Sicilian ricotta cheese: a symbol of gastronomic tradition and the protagonist of many tasty recipes
When one thinks of Sicilian cheeses, it is impossible that ricotta does not come to mind. Ricotta, whether from cow or sheep, is the main ingredient in many Sicilian dishes. Protagonist in pastry, as among pasta dishes, ricotta is one of the most loved ingredients by Sicilians and others.
Just think of cannoli or cassata, traditional or baked, now famous throughout the world and symbols of the pastry art of our island.
Sweet or savoury, we have decided to dedicate an entire article to the delicious Sicilian ricotta, to learn about its origins, history, preparation and the many extraordinary recipes that make this Slow Food Presidium a symbol of our cuisine. Let’s get started!
Sweet ricotta: the secrets of traditional processing
The main ingredient in countless Sicilian pastry masterpieces, sweet ricotta (strictly sheep’s milk ricotta) is used to make the famous cannoli and the delicious cassata!
But how is sweet sheep’s ricotta prepared, to fill freshly baked wafers or for any other Sicilian dessert? According to tradition, sheep’s ricotta is made by following a very ancient process, that of ‘ricotta’ of whey.
Yes. ‘Ricotta‘ (ri-cotta in italian) really means ‘cooked twice’. The liquid part of the milk, separated during the preparation of the cheese, is cooked again at high temperatures to promote the coagulation process of the proteins. This process gives rise to ricotta, which is then placed in special containers to drain.
How sweet ricotta is prepared
The ricotta is placed in special containers to drain off excess liquid. The ancient objects used to strain the ricotta cheese are part of those craft tools that can be seen at antique markets or in the storerooms of old country houses.
They are called ‘fasceddi‘ and were once used by shepherds to give a specific shape to the cheese and, of course, also for draining the ricotta. But there are not only fasceddi: in other areas, so-called ‘cavagne‘ were used.
Today, something has changed, these ancient objects are not used (except in some villages where the tradition is still preserved), but rather plastic containers are used that simulate those of the time.
Where do we find sweet ricotta? In Sicilian cannoli, traditional cassata, oven baked cassata, but also in Sicilian cuccia with ricotta porridge, in Palermo’s fried iris, in arancine with ricotta and chocolate (ficoccelle) or in Sicilian cialdoni.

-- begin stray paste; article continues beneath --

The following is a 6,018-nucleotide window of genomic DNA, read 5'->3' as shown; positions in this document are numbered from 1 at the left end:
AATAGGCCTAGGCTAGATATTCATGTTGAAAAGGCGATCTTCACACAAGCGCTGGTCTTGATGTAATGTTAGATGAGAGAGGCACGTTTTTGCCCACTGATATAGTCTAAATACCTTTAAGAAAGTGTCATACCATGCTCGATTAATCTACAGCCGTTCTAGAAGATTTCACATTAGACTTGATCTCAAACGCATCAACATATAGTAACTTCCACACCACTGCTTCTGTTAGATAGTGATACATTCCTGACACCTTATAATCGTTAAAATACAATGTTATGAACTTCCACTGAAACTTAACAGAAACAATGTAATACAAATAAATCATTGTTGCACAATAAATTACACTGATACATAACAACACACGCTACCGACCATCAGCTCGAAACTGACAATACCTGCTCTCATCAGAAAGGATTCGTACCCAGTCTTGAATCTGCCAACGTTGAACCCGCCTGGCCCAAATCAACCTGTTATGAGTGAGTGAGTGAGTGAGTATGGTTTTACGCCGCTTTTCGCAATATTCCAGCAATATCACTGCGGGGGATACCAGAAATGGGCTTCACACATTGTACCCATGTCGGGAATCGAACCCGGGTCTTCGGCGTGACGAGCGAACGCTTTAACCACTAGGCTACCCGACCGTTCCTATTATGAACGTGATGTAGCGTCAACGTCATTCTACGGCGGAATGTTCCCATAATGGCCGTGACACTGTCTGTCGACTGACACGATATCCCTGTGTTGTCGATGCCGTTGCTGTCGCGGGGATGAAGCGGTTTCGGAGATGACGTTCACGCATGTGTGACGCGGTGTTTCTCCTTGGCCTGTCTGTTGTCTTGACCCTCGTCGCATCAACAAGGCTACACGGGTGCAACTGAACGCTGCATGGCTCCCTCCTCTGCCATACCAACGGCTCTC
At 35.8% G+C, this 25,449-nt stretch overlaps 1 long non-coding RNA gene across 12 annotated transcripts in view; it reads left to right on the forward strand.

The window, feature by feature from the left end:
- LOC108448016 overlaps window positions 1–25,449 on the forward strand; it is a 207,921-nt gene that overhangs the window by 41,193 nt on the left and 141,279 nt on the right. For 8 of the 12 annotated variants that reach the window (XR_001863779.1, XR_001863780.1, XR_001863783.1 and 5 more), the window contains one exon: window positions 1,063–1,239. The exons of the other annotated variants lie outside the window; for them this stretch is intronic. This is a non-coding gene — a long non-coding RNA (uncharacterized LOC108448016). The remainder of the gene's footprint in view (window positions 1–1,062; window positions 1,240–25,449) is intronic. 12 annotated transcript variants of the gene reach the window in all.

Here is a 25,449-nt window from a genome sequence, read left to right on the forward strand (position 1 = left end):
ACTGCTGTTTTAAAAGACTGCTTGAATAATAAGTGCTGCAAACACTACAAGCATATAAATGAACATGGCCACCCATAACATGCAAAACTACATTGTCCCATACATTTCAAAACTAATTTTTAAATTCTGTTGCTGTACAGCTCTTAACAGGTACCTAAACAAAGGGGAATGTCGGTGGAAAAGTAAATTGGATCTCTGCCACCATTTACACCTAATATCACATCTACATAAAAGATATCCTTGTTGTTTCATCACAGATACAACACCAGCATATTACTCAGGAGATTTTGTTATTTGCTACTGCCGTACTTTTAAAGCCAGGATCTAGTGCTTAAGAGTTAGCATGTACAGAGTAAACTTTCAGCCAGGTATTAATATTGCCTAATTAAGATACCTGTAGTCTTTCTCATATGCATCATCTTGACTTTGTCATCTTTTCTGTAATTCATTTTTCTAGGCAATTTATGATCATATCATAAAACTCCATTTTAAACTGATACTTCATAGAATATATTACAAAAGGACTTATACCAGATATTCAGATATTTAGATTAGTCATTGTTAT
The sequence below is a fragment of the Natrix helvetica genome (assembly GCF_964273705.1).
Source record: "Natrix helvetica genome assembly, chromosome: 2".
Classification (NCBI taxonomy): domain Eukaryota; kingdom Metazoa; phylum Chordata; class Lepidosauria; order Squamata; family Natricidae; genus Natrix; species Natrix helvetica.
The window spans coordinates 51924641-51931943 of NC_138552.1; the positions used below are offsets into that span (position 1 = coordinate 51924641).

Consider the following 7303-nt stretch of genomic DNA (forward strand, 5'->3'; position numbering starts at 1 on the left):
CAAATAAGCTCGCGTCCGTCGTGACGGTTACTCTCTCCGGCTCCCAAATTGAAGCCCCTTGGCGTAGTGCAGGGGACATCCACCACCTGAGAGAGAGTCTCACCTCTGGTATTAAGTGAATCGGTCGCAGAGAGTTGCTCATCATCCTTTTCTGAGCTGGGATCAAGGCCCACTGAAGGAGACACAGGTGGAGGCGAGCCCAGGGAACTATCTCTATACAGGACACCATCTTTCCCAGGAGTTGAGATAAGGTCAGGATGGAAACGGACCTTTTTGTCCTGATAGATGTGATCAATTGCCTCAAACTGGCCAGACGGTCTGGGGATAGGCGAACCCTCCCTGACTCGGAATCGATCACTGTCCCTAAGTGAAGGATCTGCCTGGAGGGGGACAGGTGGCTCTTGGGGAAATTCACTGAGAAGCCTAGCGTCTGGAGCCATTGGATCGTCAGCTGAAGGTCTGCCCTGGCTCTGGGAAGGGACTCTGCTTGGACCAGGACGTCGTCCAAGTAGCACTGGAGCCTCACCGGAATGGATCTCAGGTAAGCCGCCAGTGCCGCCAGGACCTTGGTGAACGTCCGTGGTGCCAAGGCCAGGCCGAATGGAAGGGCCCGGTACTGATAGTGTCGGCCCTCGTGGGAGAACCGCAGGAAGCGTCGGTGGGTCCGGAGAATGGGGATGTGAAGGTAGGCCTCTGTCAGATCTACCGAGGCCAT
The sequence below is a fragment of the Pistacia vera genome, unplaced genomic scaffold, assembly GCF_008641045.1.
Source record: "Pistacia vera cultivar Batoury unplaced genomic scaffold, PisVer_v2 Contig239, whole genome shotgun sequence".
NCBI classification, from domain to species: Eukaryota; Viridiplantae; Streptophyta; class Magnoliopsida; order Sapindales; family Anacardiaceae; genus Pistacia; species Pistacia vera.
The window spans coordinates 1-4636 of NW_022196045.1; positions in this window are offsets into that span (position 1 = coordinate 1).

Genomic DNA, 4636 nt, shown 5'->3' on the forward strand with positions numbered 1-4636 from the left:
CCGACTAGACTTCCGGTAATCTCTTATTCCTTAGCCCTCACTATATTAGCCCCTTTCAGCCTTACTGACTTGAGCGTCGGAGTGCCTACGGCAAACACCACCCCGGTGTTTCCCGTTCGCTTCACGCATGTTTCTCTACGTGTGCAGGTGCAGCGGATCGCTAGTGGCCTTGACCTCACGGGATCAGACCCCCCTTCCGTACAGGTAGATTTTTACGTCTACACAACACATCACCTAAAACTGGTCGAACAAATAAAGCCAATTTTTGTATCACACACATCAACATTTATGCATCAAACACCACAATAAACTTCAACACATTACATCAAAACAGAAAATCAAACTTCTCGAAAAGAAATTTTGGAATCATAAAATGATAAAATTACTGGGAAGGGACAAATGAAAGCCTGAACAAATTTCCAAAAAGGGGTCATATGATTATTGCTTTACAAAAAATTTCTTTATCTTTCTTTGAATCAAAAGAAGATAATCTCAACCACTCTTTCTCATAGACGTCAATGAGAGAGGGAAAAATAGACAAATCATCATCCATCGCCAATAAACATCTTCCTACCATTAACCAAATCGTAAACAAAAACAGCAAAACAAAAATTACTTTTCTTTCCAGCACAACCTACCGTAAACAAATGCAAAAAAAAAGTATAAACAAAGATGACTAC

Are you getting hungry? Well, wait, we still have to talk about ricotta salata!
Ricotta salata: a tasty and genuine tradition
Among the typical Sicilian cheeses, we must undoubtedly mention salted ricotta. Ideal to eat plain, salted ricotta is also suitable for grating over traditional pasta dishes, first and foremost pasta alla Norma, but also meatballs and ricotta or pasta with courgette and ricotta pesto.
But what is ricotta salata and what are its most important characteristics? Let’s find out together.
The salted version of Sicilian ricotta is also famous and noteworthy. Salted ricotta, as opposed to sweet ricotta, is a typical cheese made from cow’s milk whey, sheep’s milk and salt. Anything else? Absolutely not.
Even today, the best Sicilian dairies use only these three simple ingredients to make a genuine product that strictly follows tradition.
In some cases agra, a mixture of broad beans, lemons and wheat bran, or ficarra, a solution of water and fig twigs, is added to the heated whey.
How to make ricotta salata
Ricotta salata follows a similar procedure to sweet ricotta. In fact, the whey from cow’s milk is put into special containers called ‘doubles’ and, in some cheese factories, the quarara, a kind of tin-plated boiler, is used instead.
The whey is cooked at a medium-high temperature, about 85°C, which causes the formation of special flakes, which are then collected with special tools, placed in special ‘fuscelle’ (where the ricotta takes on its typical shape) and here the excess whey is removed.
Salt is added and then left to rest. Obviously, depending on the type of ripening desired for the product, the ricotta is left to rest for a specific time.
Ricotta salata: its most important characteristics
It is easy to distinguish sweet from salty ricotta, right from the very first sight! Sweet ricotta has a soft consistency and a purely white colour, whereas salty ricotta is harder and darker. Despite its hardness and full-bodied consistency, salty ricotta literally melts in the mouth.
The flavour, on the other hand, is pungent, more intense and slightly spicy. Definitely, persistent. In which Sicilian dishes do we find it? Definitely as a garnish for pasta alla norma, an essential ingredient that gives the dish personality, flavour and makes it memorable!
Ricotta infornata: a Slow Food Presidium to be savoured
There is a variant of ricotta salata that you absolutely must get to know and try. We are talking about “ricotta infornata”, a type of salted ricotta that is produced in different parts of Sicily.
This type of salted ricotta is, as you may have already guessed, placed in the oven, inside special ceramic containers. It can also be found covered with black pepper, because the container has been sprinkled with ground black pepper during cooking. Inside, it remains white and creamy.
Cooking takes place in stone ovens, at fairly high temperatures, around 180-200°. When the surface turns a dark colour, tending towards red, it is ready! It is left to rest for a day and then can be served and enjoyed. A true Sicilian delicacy, to be enjoyed at least once in a lifetime!
And you, have you tried sweet or savoury ricotta? Have you used it to prepare traditional Sicilian dishes or do you know any recipes you would like to share with us? Leave us a comment!